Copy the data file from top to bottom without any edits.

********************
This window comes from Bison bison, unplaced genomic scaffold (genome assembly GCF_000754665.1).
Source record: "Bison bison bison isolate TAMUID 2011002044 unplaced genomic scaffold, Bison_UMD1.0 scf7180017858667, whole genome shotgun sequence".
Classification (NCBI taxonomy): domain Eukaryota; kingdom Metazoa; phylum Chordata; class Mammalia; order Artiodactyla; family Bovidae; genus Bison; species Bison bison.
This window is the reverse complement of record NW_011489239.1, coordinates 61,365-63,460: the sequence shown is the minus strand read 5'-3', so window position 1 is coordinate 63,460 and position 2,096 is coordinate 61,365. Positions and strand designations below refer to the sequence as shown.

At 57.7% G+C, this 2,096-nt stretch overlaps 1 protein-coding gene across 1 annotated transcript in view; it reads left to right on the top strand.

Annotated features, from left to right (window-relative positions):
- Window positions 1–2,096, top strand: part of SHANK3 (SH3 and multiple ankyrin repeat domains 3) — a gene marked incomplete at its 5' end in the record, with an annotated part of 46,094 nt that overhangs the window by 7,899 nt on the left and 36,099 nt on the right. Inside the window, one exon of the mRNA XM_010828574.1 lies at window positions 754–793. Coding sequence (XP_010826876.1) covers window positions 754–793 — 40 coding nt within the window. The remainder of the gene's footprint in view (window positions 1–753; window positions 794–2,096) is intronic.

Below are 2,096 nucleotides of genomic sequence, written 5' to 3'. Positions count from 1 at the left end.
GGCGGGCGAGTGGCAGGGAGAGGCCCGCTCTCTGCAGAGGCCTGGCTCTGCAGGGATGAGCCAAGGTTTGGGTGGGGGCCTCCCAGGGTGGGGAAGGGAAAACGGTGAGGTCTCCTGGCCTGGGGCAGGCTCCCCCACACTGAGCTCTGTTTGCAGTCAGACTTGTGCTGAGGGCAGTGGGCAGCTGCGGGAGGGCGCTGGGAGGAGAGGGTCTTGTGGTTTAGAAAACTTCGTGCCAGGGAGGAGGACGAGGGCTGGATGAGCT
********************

This window comes from Bison bison, unplaced genomic scaffold (genome assembly GCF_000754665.1).
Source record: "Bison bison bison isolate TAMUID 2011002044 unplaced genomic scaffold, Bison_UMD1.0 scf7180017858667, whole genome shotgun sequence".
Classification (NCBI taxonomy): domain Eukaryota; kingdom Metazoa; phylum Chordata; class Mammalia; order Artiodactyla; family Bovidae; genus Bison; species Bison bison.
This window is the reverse complement of record NW_011489239.1, coordinates 61,365-63,460: the sequence shown is the minus strand read 5'-3', so window position 1 is coordinate 63,460 and position 2,096 is coordinate 61,365. Positions and strand designations below refer to the sequence as shown.

At 57.7% G+C, this 2,096-nt stretch overlaps 1 protein-coding gene across 1 annotated transcript in view; it reads left to right on the top strand.

Annotated features, from left to right (window-relative positions):
- Window positions 1–2,096, top strand: part of SHANK3 (SH3 and multiple ankyrin repeat domains 3) — a gene marked incomplete at its 5' end in the record, with an annotated part of 46,094 nt that overhangs the window by 7,899 nt on the left and 36,099 nt on the right. Inside the window, one exon of the mRNA XM_010828574.1 lies at window positions 754–793. Coding sequence (XP_010826876.1) covers window positions 754–793 — 40 coding nt within the window. The remainder of the gene's footprint in view (window positions 1–753; window positions 794–2,096) is intronic.

Below are 2,096 nucleotides of genomic sequence, written 5' to 3'. Positions count from 1 at the left end.
GGCGGGCGAGTGGCAGGGAGAGGCCCGCTCTCTGCAGAGGCCTGGCTCTGCAGGGATGAGCCAAGGTTTGGGTGGGGGCCTCCCAGGGTGGGGAAGGGAAAACGGTGAGGTCTCCTGGCCTGGGGCAGGCTCCCCCACACTGAGCTCTGTTTGCAGTCAGACTTGTGCTGAGGGCAGTGGGCAGCTGCGGGAGGGCGCTGGGAGGAGAGGGTCTTGTGGTTTAGAAAACTTCGTGCCAGGGAGGAGGACGAGGGCTGGATGAGCT